M.A. in Surveillance Studies at City University

As part of its modernisation, criminology continues to establish a variety of exciting research specialisms. Surveillance studies is one such field stealthily positioning itself at the very centre of the discipline. The insatiable appetite of large bureaucratic organisations (and curious individuals) for personal information, has helped cultivate the burgeoning 'surveillance society'. This is a cultural order where our 'digital trail' - routinely picked up by CCTV cameras, web browser cookies, mobile phone communications, credit and loyalty card transactions etc. - has become a valuable (and marketable) commodity and a more trustworthy source, than the individual to whom the data relates. This information is then ordered and sorted according to particular categories in large, networked databases, with the resulting decisions directly impacting upon our life chances and mobility. Capturing, classifying and shaping behaviour has become the key objective of surveillance systems, but this is not necessarily a unilateral Orwellian process administered by state and commerce: we are all involved in producing and consuming the growing surveillance culture. The success of Channel 4's Big Brother and the Facebook phenomenon are ample testament to this.

For these reasons, surveillance has become a central concept in scholarly understandings of contemporary social relations and organisational processes. Emerging in a context of ubiquitous electronic monitoring, surveillance studies is a globally networked cross-disciplinary initiative which seeks to critically investigate and better understand how and why personal details are routinely collected, stored, checked, traded and processed and what the implications are for individuals. A number of important social issues are at stake from such developments - trust, privacy, equality, citizenship, democracy, power and governance are only some of the many values creaking and metamorphosing under the transformational weight of the surveillance society.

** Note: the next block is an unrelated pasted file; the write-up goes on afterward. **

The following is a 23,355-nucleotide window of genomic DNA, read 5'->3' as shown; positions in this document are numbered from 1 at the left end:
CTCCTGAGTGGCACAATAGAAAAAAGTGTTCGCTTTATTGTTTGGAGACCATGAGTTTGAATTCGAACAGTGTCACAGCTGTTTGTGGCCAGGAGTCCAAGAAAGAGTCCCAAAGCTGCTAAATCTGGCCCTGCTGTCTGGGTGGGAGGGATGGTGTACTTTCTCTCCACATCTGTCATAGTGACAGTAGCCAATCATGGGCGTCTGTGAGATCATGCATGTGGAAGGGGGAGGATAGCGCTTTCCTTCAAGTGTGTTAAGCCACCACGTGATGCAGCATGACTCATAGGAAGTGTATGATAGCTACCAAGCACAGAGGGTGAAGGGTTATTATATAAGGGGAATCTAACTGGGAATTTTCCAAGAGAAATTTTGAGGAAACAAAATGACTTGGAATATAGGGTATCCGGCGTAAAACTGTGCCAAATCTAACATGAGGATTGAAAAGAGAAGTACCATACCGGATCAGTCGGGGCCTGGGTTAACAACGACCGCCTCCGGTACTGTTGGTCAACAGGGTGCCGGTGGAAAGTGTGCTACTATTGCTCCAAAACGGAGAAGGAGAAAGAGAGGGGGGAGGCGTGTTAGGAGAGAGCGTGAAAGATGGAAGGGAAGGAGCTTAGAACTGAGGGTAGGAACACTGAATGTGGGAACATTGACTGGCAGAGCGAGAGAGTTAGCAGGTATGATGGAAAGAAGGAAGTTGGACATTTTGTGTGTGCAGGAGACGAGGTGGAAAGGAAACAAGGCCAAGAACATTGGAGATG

In a world of pervasive surveillance, where our everyday lives are touched and ordered by largely invisible gazes and processes, never has there been a better time to dispel some deeply ingrained myths about this phenomenon and explore the truths behind its exponential thrust into the organisational heart of 'democratic' governance. As such, City University London now offers the world's first MA degree in Surveillance Studies, to provide a unique and stimulating platform for scholarly discussion and multi-agency collaboration. Beginning in September 2009 and taught by leading experts in the field, this globally-orientated programme explores topics relating to surveillance growth, theory, regulation, ethics and futures. It is ideally suited for those wishing to engage with cutting edge theoretical developments, critical research issues and key policy trends. The overall objective of the MA is to equip participants with the theoretical tools required to analytically comprehend the diverse ways in which surveillance is produced, operationalised and experienced in everyday life.

Gavin John Douglas Smith is an established authority in the field of surveillance and leads the new MA in Surveillance Studies at City University London. To find out more about the course either visit:

www.city.ac.uk/sociology/surveillance or email: socscipg@city.ac.uk

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